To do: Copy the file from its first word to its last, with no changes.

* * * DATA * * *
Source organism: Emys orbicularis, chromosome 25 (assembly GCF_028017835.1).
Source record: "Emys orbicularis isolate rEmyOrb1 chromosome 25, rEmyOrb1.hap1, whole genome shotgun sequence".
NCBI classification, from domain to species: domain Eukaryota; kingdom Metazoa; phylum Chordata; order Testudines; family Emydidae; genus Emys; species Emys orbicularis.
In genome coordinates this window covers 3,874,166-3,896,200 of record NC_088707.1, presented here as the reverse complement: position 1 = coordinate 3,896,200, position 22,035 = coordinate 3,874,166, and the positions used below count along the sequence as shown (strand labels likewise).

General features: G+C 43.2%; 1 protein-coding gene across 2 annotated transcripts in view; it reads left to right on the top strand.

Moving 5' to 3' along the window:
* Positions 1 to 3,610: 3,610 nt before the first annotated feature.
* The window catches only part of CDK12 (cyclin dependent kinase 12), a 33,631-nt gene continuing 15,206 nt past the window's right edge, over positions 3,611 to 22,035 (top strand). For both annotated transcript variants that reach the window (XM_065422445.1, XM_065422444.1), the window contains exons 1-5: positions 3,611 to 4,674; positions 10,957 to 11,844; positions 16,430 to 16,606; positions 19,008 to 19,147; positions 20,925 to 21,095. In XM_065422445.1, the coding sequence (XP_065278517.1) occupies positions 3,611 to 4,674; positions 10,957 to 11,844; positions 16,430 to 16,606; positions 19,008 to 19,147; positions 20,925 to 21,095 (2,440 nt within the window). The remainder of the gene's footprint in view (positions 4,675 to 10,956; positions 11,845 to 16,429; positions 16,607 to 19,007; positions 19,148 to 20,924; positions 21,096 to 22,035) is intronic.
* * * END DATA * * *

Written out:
Source organism: Emys orbicularis, chromosome 25 (assembly GCF_028017835.1).
Source record: "Emys orbicularis isolate rEmyOrb1 chromosome 25, rEmyOrb1.hap1, whole genome shotgun sequence".
NCBI classification, from domain to species: domain Eukaryota; kingdom Metazoa; phylum Chordata; order Testudines; family Emydidae; genus Emys; species Emys orbicularis.
In genome coordinates this window covers 3,874,166-3,896,200 of record NC_088707.1, presented here as the reverse complement: position 1 = coordinate 3,896,200, position 22,035 = coordinate 3,874,166, and the positions used below count along the sequence as shown (strand labels likewise).

General features: G+C 43.2%; 1 protein-coding gene across 2 annotated transcripts in view; it reads left to right on the top strand.

Moving 5' to 3' along the window:
* Positions 1 to 3,610: 3,610 nt before the first annotated feature.
* The window catches only part of CDK12 (cyclin dependent kinase 12), a 33,631-nt gene continuing 15,206 nt past the window's right edge, over positions 3,611 to 22,035 (top strand). For both annotated transcript variants that reach the window (XM_065422445.1, XM_065422444.1), the window contains exons 1-5: positions 3,611 to 4,674; positions 10,957 to 11,844; positions 16,430 to 16,606; positions 19,008 to 19,147; positions 20,925 to 21,095. In XM_065422445.1, the coding sequence (XP_065278517.1) occupies positions 3,611 to 4,674; positions 10,957 to 11,844; positions 16,430 to 16,606; positions 19,008 to 19,147; positions 20,925 to 21,095 (2,440 nt within the window). The remainder of the gene's footprint in view (positions 4,675 to 10,956; positions 11,845 to 16,429; positions 16,607 to 19,007; positions 19,148 to 20,924; positions 21,096 to 22,035) is intronic.